Winter/Spring 2018 –
Trigg & Co “LANDLORD UPDATE”
Welcome to our Landlord Update newsletter, which brings you the latest news and developments affecting landlords letting out residential property.
The good news is that, as a client of Trigg & Co, we automatically take care of all new regulations and requirements that affect the letting, management and collection of rent on your behalf, making your investment safe and trouble free. However, some of the changes in the law do impact on your personal tax affairs and may affect your decision making about acquiring additional property. There is nothing as re-assuring as being properly informed and our aim is make sure you all always fully in the picture.
Minimum energy efficiency standards – April 2018
Tenants can already ask their landlords to carry out certain energy efficiency improvements on their rental properties and Landlords cannot always unreasonably refuse consent.
However, from 1st April 2018, rental properties entering into new lets or renewals will be required to have an Energy Performance Certificate (EPC) rating of E or above. A penalty of up to £4,000 will be imposed for breaches. The regulations will affect all existing tenancies from 1st April 2020 onwards.
Trigg & Co will automatically check whether your property is affected – we will keep you informed and help you to comply with this new law.
Mortgage Interest Relief Changes
The Government announced back in 2015 changes to tax relief for landlords with mortgages, but these didn’t start to be phased in until April 2017. So this will be the first tax year 2017/18 that landlords have been affected and will need to reflect the new rules in their next tax return.
Until April 2017, landlords could claim tax relief on their mortgage interest payments – so they effectively offset the whole cost of their mortgage interest from their rental income. This was a very valuable benefit, especially for higher rate taxpayers.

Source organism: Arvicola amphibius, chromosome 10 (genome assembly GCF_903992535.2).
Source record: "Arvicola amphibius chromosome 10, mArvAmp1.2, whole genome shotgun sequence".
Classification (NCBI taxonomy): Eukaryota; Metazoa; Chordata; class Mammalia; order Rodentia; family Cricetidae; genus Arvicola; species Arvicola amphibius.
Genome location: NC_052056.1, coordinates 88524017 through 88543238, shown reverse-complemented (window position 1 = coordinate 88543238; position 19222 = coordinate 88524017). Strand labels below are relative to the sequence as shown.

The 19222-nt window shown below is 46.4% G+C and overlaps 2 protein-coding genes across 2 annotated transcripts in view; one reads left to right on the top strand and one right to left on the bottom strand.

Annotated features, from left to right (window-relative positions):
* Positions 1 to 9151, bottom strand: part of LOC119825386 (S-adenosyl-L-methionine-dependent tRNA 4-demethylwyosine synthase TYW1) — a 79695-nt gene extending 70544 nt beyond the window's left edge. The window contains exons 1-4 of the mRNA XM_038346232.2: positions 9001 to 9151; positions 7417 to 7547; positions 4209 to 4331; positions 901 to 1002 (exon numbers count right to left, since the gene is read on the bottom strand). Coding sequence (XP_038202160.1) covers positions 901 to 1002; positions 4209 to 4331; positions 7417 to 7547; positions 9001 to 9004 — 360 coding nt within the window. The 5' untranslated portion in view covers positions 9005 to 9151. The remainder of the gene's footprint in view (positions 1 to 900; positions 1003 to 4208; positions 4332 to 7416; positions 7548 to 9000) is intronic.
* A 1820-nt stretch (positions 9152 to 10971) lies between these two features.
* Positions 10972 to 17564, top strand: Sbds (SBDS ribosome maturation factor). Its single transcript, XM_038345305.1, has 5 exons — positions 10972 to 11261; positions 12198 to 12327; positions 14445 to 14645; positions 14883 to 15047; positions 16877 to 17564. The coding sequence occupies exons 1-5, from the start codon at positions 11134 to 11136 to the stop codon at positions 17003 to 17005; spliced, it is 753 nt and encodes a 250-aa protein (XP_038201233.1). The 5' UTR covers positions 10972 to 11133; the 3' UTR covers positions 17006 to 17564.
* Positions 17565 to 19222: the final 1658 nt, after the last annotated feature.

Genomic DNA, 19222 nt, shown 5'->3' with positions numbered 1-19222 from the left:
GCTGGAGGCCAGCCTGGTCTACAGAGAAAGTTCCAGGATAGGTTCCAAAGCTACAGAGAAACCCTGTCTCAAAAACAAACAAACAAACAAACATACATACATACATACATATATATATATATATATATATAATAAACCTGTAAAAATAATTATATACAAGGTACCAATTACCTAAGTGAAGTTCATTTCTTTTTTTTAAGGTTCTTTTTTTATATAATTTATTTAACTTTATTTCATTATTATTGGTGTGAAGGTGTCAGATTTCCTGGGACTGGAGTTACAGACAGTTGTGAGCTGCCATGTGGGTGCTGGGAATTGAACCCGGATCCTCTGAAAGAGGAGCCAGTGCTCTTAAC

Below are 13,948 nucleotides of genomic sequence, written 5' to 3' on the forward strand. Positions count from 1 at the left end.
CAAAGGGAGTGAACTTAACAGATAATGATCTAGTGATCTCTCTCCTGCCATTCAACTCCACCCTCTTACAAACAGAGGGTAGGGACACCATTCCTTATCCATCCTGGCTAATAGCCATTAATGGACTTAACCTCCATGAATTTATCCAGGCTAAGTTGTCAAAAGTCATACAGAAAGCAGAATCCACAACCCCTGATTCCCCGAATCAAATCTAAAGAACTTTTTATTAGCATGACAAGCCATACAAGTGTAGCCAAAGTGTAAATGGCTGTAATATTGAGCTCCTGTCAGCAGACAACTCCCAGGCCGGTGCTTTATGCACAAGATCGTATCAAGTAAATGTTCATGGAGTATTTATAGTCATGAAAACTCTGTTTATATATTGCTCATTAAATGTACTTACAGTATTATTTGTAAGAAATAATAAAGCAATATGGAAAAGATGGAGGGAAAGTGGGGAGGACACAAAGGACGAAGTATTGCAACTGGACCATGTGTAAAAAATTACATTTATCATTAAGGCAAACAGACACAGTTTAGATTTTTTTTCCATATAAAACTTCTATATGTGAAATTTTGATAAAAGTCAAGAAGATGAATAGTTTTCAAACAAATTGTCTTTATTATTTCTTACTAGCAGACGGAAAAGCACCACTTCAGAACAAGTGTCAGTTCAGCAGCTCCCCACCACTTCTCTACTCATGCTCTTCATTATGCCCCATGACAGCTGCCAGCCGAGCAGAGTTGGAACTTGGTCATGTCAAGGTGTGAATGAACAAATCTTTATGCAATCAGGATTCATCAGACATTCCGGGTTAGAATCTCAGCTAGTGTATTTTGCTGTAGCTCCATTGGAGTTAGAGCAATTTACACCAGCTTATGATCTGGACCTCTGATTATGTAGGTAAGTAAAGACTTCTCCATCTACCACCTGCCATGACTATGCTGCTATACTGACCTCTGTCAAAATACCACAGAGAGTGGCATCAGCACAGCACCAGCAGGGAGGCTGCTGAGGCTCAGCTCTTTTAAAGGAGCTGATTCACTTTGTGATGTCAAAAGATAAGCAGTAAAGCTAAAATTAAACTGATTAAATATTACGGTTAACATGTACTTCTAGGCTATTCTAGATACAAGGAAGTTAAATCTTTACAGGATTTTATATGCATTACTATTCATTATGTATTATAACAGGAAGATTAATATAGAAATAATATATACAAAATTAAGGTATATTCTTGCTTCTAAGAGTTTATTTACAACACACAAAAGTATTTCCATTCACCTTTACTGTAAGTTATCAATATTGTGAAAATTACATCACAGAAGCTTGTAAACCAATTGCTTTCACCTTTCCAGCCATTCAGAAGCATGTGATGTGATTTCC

Mortgage interest tax relief is now gradually being cut back to 20% between 2017 and 2020. The new regime will be fully in place from 6 April 2020.
Like all matter tax related, it IS VERY complicated – unnecessarily so in our view. You’ll still be able to deduct some of your finance costs when you work out your taxable property profits during the transitional period. These deductions will be gradually withdrawn and replaced with a basic rate (currently 20%) tax relief reduction. This means you will be able to deduct 20% of your mortgage interest from your taxable rental profit.
This is effectively ‘no change’ if you are a basic rate taxpayer, but a big increase if you are liable to pay higher rate tax. What’s more, some people could be pushed into higher rate tax if the new profit calculation lifts a basic-rate taxpayer into a higher tax band.
The table below shows how you the transitional arrangements will work.
You will be able to continue to use a percentage of your interest payments when working out the amount of your mortgage interest deduction from your taxable profits (column 2) but will only be able to use a ‘basic rate’ tax relief reduction on the rest (column 3).
HMRC have produced some examples of how the changes work – brace yourself, and find them here:
|Tax year||Percentage of finance costs deductible from rental income||Percentage of basic rate tax reduction|
|2017 to 2018||75%||25%|
|2018 to 2019||50%||50%|
|2019 to 2020||25%||75%|
|2020 to 2021||0%||100%|
Impact on limited companies
Limited companies are not affected by the changes to mortgage interest tax relief. There has been a move by some landlords, especially when buying additional properties, to set up a company to minimise the impact of the new tax regime. However, it’s important to remember that HMRC will treat any transfer of ownership of a property as a sale, so there could be a capital gains tax bill to pay (making expert advice essential for most private landlords).
Your mortgage options might also be more limited because lenders offer a restricted choice of home loans to companies, although some lenders like paragon, are reacting to the changes and bringing out specialist products for landlords using company structures.
A landlord could also transfer ownership of the property to a spouse or partner who is in a lower tax band. But again, there are CGT implications. You also have to be careful that the property ownership does not lift the spouse into a higher tax bracket.
Wear & Tear Allowance – Remember that the rules have changed.
The Government imposed tighter restrictions on the wear and tear allowance from April 2016, so please keep these in mind.
Landlords can no longer be able automatically deduct 10% of their rental profits as notional wear and tear.
You can claim tax relief only on the costs that have actually been incurred, such as if you have bought a new carpet for the property.
You must keep receipts. Prior to April 2016, landlords could write off the 10% even if they had not spent a single penny on repairs or replacements.
Remember that we are here to help.
If you have any questions regarding your rental property please give us a call on 01983 525710 or email us at firstname.lastname@example.org.